I just made another change to 6.53 of the Tractatus Pathetico-Poeticus. I have been trying to come up with something that one could be as critical (in a somewhat Kantian sense) of in poetry as Wittgenstein was of metaphysics. I think I've hit on something here, namely, that metaphysics is to philosophy what anthropology is to poetry. The consequences are quite striking, though right now, I admit, they will be clear mostly to be people who are more into the Heidegger-Deleuze-Negri-Agamben assemblage than I am. If that means you, read on, otherwise wait until I post passages from the Tractatus that address the metaphysics/anthropology transpositions. (Remark 4b below, however, especially when read along with 6.53, almost makes independent sense, though still depending on your background. Try that first, maybe.)


Notes on Ethnicity and Onticity

The items on the following list are pangrammatically homological.


Science : Politics
Epistemology : Ethics
Metaphysics : Anthropology
Theory : Practice
Ontology : Ethnography
Onticity : Ethnicity
Empirical : Normative
Facticity : Activity
Facts : Acts
Objects : Subjects
Things : People

World : History


Here are some consequences. This is still in rough form, preserving analogies at the expense of readability and making use of terms better (though not perfectly) available in Heidegger's phenomenology than Wittgenstein's logic.

1a. Anthropology is the account of human culture, or of human becoming quite generally, i.e., it is the account of “who is to come in history”, since our culture is always only the becoming of “the people to come”.

1b. Metaphysics is the account of human nature, or of human being quite generally, i.e., it is the account of “what there is in the world”, since our nature is always only the being of “the things that are”.

2. Anthropology is to politics what metaphysics is to science. Anthropology is politics without mandate, just as metaphysics is science without method.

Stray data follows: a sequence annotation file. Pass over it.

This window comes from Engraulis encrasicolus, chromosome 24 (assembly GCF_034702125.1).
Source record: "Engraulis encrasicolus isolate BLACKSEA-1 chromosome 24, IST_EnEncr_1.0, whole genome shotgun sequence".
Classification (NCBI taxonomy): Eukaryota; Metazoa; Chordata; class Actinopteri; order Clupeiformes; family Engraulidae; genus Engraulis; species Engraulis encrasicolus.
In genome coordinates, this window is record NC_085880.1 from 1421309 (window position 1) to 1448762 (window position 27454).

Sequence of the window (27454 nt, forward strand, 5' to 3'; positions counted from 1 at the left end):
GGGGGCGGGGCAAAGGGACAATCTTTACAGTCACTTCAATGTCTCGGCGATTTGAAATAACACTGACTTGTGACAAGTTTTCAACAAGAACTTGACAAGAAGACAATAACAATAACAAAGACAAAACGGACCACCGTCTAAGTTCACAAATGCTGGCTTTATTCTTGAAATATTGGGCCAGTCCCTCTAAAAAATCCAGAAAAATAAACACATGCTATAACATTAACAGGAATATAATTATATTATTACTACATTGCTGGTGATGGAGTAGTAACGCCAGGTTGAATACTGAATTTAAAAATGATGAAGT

3. Ontology is metaphysics when confined to the analysis of a specific theory, just as ethnography is the anthropology of specific practices.

4a. Onticity is not a property of theories (an ontology is an aspect of a theory, i.e., it is the account of “what there is” that the theory refers to), onticity is a property of empirical phenomena, it is the aspect of experience that stands in relation to the ontology of a specific theory. I.e., the onticity of experience is the sense in which it displays or instantiates the ontology (the account of what there is).

4b. Ethnicity is not proper to practices (an ethnography is an aspect of a practice, i.e., it is the depiction of “who is coming” that the practice defers to), ethnicity is proper to normative phenomena, it is the aspect of experience that stands in relation to the ethnography of a specific practice. I.e., the ethnicity of experience is the motive by which it displays and instantiates the ethnography (the picture of who is coming).

5a. While the onticity of experience construes phenomena according to the ontology of a theory, their facticity is apparent on their construal in terms that indicate their objectivity, or rather, facticity is the order of experience that can be established among phenomena qua empirical facts. More colloquially, the onticity of things indicates the ontology of the theory in terms of which we observe it, while their facticity indicates the objective relations that may be established between them and other things.

5b. While the ethnicity of experience construes phenomena according to the ethnography of a practice, their activity surfaces on their construal in terms that indicate their subjectivity, or rather, activity is the order of experience that can be established among phenomena qua normative acts. More colloquially, the ethnicity of people indicates the ethnography of the practice in terms by which we negotiate them, while their activity indicates the subjective positions that may be established among them and other people.

Tuesday, March 01, 2005

Tractatus Pathetico-Poeticus [6.1-6.13]

6.1 The sentences of passion are contradictions.

6.11 Therefore the sentences of passion say everything. (They are synthetic sentences.)

6.12 That the sentences of passion are contradictions shows the substantial--pathetic--propriety of language and history.

6.13 Passion is not a heresy, but a shadow-image of history.
Passion is immanent.

Tractatus Pathetico-Poeticus [6.54]

6.54 My sentences irritate as follows: anyone who understands me eventually gets wise to their lack of motive, but only after he has used them as steps to climb down into them. (He must, so to speak, throw away the ladder after he has climbed down it.)

He must fall back upon these sentences, and then he will do history correctly.